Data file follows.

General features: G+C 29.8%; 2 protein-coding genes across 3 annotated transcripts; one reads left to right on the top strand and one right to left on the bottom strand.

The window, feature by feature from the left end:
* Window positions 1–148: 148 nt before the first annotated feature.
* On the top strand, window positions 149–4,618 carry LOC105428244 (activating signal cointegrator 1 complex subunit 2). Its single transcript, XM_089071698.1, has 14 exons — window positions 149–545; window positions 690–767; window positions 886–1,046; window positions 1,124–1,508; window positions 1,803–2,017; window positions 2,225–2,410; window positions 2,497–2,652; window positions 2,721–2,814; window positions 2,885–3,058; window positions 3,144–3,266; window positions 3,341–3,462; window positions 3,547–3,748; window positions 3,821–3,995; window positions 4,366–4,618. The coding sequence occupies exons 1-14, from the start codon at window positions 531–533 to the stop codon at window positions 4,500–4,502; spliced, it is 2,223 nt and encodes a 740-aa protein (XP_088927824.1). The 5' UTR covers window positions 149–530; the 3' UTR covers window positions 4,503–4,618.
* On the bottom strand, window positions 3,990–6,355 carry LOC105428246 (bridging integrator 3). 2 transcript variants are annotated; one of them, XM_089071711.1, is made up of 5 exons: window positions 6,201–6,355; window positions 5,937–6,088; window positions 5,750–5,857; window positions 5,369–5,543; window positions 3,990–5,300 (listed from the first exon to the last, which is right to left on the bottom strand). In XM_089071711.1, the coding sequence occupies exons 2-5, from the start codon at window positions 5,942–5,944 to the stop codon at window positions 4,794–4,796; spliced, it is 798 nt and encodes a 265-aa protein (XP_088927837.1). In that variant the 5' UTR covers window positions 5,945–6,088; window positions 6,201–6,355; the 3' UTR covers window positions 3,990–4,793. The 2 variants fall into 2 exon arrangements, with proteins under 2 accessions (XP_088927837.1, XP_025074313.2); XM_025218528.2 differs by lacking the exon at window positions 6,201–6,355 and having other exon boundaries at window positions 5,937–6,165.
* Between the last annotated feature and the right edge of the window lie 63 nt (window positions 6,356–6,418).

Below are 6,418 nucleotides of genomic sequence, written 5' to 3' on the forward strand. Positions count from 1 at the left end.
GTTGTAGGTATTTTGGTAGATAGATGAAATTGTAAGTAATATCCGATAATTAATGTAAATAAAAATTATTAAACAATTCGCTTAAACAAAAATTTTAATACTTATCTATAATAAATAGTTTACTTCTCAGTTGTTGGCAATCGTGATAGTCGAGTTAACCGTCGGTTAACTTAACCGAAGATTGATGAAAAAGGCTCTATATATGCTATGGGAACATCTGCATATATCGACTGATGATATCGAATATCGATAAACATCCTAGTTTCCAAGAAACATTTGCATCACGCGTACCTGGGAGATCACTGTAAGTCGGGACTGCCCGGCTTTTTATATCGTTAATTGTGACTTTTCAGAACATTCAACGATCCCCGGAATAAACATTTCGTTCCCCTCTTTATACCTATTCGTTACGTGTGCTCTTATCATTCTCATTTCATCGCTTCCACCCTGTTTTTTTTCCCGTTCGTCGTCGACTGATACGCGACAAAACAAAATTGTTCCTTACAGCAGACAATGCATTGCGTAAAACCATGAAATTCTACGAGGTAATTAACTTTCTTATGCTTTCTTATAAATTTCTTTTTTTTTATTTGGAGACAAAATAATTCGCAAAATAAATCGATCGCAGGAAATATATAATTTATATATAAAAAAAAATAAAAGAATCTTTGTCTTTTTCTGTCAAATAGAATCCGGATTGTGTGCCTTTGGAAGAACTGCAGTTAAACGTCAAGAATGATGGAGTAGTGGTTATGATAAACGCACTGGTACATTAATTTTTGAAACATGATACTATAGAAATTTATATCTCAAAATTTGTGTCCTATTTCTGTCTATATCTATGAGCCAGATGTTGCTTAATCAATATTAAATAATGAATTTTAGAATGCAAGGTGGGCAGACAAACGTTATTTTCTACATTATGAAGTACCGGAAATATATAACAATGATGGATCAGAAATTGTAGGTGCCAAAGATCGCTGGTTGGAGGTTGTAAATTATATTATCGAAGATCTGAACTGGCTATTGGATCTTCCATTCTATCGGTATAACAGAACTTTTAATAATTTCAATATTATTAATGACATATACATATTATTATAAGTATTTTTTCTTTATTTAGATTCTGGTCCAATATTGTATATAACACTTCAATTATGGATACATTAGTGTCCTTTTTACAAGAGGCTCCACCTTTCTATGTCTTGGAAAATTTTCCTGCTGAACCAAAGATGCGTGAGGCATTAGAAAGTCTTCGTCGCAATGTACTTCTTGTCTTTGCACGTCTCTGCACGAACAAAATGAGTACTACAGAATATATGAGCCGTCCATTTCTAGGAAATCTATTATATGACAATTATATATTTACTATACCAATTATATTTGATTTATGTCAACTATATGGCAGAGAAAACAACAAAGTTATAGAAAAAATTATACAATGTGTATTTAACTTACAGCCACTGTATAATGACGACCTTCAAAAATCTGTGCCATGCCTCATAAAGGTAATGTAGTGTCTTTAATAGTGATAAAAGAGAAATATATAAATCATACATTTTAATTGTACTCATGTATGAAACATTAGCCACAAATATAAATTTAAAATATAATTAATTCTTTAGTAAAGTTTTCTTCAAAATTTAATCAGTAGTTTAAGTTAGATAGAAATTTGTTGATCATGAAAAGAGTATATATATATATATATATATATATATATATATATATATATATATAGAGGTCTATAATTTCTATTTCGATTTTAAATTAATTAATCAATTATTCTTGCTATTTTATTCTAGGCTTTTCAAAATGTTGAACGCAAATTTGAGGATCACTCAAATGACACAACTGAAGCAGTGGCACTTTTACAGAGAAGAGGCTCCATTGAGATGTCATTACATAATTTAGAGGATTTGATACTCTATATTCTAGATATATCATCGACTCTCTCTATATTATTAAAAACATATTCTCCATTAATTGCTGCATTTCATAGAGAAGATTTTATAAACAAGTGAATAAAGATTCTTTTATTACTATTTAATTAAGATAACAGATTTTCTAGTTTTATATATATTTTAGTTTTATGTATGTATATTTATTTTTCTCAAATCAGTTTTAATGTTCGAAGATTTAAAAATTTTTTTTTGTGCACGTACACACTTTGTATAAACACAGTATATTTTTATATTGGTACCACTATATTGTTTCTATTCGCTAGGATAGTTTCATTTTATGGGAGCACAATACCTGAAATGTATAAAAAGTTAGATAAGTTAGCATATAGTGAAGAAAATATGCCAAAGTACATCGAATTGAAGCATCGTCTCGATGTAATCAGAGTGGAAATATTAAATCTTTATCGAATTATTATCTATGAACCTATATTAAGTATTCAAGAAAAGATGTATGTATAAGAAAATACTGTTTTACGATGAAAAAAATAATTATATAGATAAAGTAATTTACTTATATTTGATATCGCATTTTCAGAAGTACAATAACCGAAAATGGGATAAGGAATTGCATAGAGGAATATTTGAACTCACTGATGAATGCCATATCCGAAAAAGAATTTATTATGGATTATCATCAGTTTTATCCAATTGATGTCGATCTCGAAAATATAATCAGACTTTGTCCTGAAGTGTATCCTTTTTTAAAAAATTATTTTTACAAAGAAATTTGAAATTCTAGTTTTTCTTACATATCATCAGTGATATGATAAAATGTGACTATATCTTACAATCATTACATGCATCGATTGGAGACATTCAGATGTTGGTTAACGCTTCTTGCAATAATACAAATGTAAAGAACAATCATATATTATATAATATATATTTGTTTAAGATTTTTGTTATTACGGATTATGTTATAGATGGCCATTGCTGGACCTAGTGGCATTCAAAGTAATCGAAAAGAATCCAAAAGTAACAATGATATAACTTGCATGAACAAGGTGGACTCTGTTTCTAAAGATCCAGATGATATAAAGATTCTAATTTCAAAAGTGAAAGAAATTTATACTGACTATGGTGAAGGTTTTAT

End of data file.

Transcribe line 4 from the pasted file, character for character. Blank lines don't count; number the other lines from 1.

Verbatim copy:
* On the top strand, window positions 149–4,618 carry LOC105428244 (activating signal cointegrator 1 complex subunit 2). Its single transcript, XM_089071698.1, has 14 exons — window positions 149–545; window positions 690–767; window positions 886–1,046; window positions 1,124–1,508; window positions 1,803–2,017; window positions 2,225–2,410; window positions 2,497–2,652; window positions 2,721–2,814; window positions 2,885–3,058; window positions 3,144–3,266; window positions 3,341–3,462; window positions 3,547–3,748; window positions 3,821–3,995; window positions 4,366–4,618. The coding sequence occupies exons 1-14, from the start codon at window positions 531–533 to the stop codon at window positions 4,500–4,502; spliced, it is 2,223 nt and encodes a 740-aa protein (XP_088927824.1). The 5' UTR covers window positions 149–530; the 3' UTR covers window positions 4,503–4,618.